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What the needs of Gen Z mean for HR controlling

The millennials have now almost arrived in professional life, and the next generation is already waiting in the wings: Gen Z.

You hear a lot about those born after 1997 – aspiring to be influencers or YouTubers, no motivation and generally so spoilt that there’s nothing to do with anyone. But what expectations does Gen Z really have of the world of work and employers? A study by Zenjob from 2022 gets to the bottom of this question.

Changing values and desires

Gen Z is in a balancing act between security and self-determination. Requirements that used to be clearly defined can no longer be generalised. Young employees need to be seen by companies more as individuals with their own needs than perhaps their predecessors. On the one hand, this is a challenge for managers, but the employer itself must also adapt its structures and planning accordingly.

Work-life balance: flexibility or structure?

Gen Z defines a completely new understanding of work-life balance. While for many it means a strict separation between work and private life, young employees are not opposed to work-life blending. In concrete terms, this means that Gen Z also likes to separate work and private life, but has nothing against being available on days off.

This also has to do with the urge for flexible time management. 67% of those surveyed consider it important to find their own working rhythm. Nevertheless, opinions are divided when the question of fixed working hours becomes more concrete. Flexibility may be nice, but it carries risks, especially for career starters, due to the high degree of self-organisation and time management.

In contrast to workaholics from Gen Y, young people no longer strive too hard for a career. “Work doesn’t define us, it enriches our lives.” The job becomes the security in a fulfilling life and does not fulfil life. It is therefore not surprising that 68% of respondents do not want to mix their professional and private lives.

[…] in the competition for talent, what counts in the end is the overall package, which in addition to soft factors and “good salary” also includes working time models and holidays. – Hanns-Dirk Brinkmann, CEO Software4You Planungssysteme GmbH

Money does(n’t) play a role

Even if togetherness and work-life balance are important to the younger generation, the most important point is still a good salary. Particularly in times of inflation and crises, even career starters realise that traditional benefits such as fruit baskets and company parties do not finance a flat. The trend is moving towards applications to employees. The external image of companies is becoming increasingly important, and salary is the number one issue.

It is therefore hardly surprising that “Honesty and open communication” is in second place. A thing said is not immediately done. Gen Z wants to know where it stands and what to expect. Meanwhile, flat hierarchies, company celebrations and diversity in the workforce are the order of the day.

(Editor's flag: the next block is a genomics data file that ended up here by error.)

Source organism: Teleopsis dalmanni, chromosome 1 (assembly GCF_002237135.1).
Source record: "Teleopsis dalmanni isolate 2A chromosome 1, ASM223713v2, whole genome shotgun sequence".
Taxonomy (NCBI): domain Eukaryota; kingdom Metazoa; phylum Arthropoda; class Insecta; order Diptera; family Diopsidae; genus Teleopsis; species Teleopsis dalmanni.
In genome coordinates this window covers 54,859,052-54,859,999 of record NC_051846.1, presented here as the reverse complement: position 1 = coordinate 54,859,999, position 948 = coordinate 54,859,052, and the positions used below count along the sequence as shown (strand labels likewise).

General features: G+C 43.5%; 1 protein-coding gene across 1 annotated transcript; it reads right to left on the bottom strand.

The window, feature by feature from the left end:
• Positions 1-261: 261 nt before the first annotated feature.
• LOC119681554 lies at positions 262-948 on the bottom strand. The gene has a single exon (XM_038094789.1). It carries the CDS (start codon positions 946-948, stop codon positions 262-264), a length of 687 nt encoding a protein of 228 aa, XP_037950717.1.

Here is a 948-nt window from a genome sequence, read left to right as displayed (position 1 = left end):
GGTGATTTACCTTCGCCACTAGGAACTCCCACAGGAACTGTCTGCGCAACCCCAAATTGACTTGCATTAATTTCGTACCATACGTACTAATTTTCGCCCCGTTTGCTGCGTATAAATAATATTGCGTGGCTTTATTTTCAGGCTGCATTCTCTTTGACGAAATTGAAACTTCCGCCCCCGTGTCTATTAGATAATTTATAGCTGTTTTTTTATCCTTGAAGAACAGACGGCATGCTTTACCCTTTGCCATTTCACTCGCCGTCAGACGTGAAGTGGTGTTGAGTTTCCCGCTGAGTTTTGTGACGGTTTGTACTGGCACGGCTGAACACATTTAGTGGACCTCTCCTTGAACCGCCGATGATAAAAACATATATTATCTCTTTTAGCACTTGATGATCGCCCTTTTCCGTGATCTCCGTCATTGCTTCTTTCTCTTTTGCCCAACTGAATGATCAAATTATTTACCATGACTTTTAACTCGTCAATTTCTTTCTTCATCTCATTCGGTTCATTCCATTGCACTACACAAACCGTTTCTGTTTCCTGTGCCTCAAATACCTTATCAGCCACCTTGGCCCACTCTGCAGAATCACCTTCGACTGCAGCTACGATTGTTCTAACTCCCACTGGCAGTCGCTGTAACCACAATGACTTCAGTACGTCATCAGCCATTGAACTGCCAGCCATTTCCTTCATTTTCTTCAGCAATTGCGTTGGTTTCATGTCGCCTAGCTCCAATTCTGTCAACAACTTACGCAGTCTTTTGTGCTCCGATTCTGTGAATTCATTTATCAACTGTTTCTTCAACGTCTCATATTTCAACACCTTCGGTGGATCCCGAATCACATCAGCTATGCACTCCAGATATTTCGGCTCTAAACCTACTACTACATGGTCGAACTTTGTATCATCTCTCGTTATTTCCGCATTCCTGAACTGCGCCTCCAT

Favourite: The medium-sized company

All of the above unites one type of company in particular: the classic SME. Familiar interaction, structure and meeting at eye level. But above all: safety!

For this reason, start-ups have slipped far down the rankings. Waves of redundancies and cost-cutting measures are damaging its appeal, with the result that only 13% (10% less than in the previous year) are still interested in working in a start-up.

Despite all this, there is also a great deal of interest in self-employment – 21% of those surveyed could imagine going down this route. Only 17% of young employees see themselves in large corporations.

What the needs of Gen Z mean for HR controlling

According to the Zen study, the most important characteristic of an employer for Gen Z is “good salary”. However, this wish should not be interpreted too one-dimensionally; in the competition for talent, what counts in the end is the overall package, which in addition to soft factors and “good salary” also includes working time models and vacation.

In order to meet the needs of Gen Z, employers must therefore make more flexible offers in the areas of working hours, vacation and remuneration. In the future, we will therefore see an (even) higher degree of individuality and therefore also complexity in personnel cost planning and further HR controlling. As companies’ offerings will differ and become more individualized, a flexible and quickly adaptable system for planning and HR controlling, such as 4PLAN HR, will be needed even more than today.

Key figures in relation to Gen Z

Furthermore, key figures must be redefined to ensure comparability. In a time when every employee had 30 days of vacation per year (part-time analogous), this aspect could be ignored when determining FTE or effort per FTE. As soon as employees can choose whether they want 30 or 40 days’ vacation, this must be taken into account in the remuneration planning and FTE calculation. This also applies to other offers such as sabatticals, alternative remuneration components, etc.

Conclusion

We don’t have to reinvent HR controlling for Gen Z, but we do have to make it more flexible and adapt it. The increasing importance of soft factors (diversity in the workforce, social values, sustainable action) will lead to these being incorporated into HR controlling. HR must set appropriate targets, implement measures and monitor their success.

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